2. Notes

When you are considering using herbal supplements, seek medical advice. You could also consider seeking advice from a practitioner trained in the field of health/herbal supplements. Solid formulations, tinctures and standardized extracts of health/herbal supplements may give you a more reliable dose of that product. There are also some forms of black cohosh that can be brewed to make tea.

Avoid using different forms of black cohosh like teas, liquids, tablets, etc. at a go. Only do so when you have been specially directed by your healthcare provider. When you use different forms of black cohosh at a go, you are at a higher risk of overdosing.

You should also be keen so that you do not confuse blue cohosh and black cohosh. Blue cohosh is a very different herbal supplement that has potential damaging effects on your heart.

When storing black cohosh, do as directed on the package. Generally, black cohosh needs to be kept away from moisture and light.

Cautions and Risk Conditions

To better avoid black cohosh side effects, you should pay specially attention to the following conditions:

  • Breastfeeding or pregnancy: There is higher likelihood that black cohosh is UNSAFE when you take it and you are breastfeeding or pregnant. Since black cohosh is more like a female hormone, it might cause a miscarriage.
  • Breast cancer: There are concerns that black cohosh may worsen breast cancer. A woman with breast cancer or someone who previously had breast cancer and a woman with a high-risk of breast cancer should not take black cohosh.
  • Hormone-sensitive conditions: This is inclusive of uterine cancer, ovarian cancer, fibroids, endometriosis and others. Black cohosh somewhat acts like estrogen in your body. There are concerns that black cohosh might worsen conditions sensitive to the female hormones. Avoid taking black cohosh if you have a condition that is affected by any female hormone. Examples of the conditions include fibroids, endometriosis, uterine cancer and ovarian cancer.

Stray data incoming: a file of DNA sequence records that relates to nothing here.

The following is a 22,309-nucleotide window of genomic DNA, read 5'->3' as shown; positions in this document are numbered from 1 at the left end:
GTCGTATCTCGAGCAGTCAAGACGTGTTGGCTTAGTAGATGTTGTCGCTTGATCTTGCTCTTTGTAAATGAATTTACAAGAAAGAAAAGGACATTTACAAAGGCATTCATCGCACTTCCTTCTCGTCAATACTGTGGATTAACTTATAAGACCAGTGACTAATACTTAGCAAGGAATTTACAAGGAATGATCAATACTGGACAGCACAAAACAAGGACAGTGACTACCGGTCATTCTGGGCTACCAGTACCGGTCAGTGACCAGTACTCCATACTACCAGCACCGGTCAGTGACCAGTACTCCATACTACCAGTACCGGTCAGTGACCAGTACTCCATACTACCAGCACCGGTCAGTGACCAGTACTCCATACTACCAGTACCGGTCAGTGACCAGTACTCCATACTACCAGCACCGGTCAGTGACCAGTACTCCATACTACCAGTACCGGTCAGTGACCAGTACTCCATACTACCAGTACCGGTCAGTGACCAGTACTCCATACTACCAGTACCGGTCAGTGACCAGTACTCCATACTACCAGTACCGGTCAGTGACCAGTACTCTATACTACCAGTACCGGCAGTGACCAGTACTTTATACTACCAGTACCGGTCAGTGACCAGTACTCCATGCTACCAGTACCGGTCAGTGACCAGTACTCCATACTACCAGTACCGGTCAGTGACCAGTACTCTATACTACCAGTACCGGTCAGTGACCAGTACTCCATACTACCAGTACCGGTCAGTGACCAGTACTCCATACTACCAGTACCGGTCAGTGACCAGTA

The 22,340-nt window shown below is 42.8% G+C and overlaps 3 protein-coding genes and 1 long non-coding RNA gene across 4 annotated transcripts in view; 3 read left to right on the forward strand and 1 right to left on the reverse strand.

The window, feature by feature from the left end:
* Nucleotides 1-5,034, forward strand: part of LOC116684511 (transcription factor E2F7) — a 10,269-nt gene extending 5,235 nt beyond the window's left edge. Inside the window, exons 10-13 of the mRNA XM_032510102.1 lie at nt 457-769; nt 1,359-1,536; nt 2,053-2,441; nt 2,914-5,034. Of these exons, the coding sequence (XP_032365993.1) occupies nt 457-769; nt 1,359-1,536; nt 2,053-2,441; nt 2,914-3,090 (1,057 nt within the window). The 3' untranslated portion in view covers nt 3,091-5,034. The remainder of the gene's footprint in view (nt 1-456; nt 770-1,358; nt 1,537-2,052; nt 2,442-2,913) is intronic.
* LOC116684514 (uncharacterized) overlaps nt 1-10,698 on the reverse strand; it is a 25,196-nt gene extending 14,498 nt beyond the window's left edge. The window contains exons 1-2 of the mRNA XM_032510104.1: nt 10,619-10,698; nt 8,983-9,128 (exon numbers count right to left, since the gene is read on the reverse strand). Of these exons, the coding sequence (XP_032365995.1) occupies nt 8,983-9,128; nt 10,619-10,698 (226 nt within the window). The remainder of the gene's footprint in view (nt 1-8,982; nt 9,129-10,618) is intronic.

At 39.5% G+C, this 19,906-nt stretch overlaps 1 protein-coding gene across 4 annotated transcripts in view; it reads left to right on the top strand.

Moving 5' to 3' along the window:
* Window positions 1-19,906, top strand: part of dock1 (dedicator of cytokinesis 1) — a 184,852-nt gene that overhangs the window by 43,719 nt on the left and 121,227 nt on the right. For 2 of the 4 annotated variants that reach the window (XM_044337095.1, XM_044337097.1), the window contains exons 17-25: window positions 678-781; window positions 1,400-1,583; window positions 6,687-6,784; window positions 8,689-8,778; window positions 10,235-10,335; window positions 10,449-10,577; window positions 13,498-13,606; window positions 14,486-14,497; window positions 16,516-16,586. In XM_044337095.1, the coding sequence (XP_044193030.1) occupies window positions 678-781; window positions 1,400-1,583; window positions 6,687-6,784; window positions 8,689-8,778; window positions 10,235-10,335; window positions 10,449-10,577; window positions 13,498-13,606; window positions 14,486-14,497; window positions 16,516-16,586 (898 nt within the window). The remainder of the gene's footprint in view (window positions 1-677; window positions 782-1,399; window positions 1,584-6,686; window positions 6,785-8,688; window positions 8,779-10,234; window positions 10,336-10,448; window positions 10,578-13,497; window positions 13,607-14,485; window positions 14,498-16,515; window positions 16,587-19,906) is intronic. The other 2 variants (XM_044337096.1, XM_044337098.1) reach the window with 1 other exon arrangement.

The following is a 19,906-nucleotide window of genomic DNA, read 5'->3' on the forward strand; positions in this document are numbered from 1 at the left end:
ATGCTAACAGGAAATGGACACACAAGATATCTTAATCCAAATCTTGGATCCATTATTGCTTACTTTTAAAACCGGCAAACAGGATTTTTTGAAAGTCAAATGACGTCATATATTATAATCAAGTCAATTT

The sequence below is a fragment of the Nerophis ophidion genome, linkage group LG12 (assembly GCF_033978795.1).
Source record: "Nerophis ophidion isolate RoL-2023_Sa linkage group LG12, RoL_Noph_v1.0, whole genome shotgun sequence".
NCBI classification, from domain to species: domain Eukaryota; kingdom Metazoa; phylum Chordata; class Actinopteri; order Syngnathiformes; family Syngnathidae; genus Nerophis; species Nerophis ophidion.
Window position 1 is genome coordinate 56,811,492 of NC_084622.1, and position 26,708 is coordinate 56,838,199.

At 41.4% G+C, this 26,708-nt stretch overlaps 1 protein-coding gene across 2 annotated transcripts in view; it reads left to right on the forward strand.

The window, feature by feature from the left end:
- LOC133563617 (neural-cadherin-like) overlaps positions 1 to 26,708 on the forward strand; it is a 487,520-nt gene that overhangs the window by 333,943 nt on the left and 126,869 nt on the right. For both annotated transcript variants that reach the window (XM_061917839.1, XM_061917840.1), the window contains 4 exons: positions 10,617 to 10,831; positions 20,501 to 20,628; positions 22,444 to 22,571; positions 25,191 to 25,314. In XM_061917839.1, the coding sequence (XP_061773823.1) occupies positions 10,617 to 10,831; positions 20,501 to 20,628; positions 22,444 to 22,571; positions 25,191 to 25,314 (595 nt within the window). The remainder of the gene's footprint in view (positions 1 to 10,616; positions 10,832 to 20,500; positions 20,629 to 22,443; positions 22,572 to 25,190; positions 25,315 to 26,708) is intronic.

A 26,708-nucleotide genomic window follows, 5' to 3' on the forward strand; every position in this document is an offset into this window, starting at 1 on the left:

• Kidney transplant: When you take a product that contains black cohosh and alfalfa, there is a likelihood that you will be rejected for a kidney transplant. It is unknown as to whether black cohosh is the cause of the rejection. Until there is more information on this, if you have received a kidney transplant, you should avoid taking black cohosh.
  • Protein S deficiency: If you have this deficiency, you have a high risk of blood clot. Since black cohosh has hormone-like effects, there are concerns that black cohosh can also help increase the risk of blood clots. So, until there is more information on this, you should avoid taking black cohosh if you have protein deficiency.
  • Interactions: Never confuse blue cohosh with black cohosh. You should know that not all black cohosh uses are FDA approved. Do not use black cohosh as an alternative to medication prescribed by your physician.

Black cohosh is mostly used as an herbal supplement. Just like many herbal compounds, it does not have regulated standards for manufacturing. As such, there have been some supplements that were found to contain toxic metals and other drugs. Purchase health/herbal supplements from reliable sources so that you could minimize the chances of contamination and reduce as much black cohosh side effects as possible.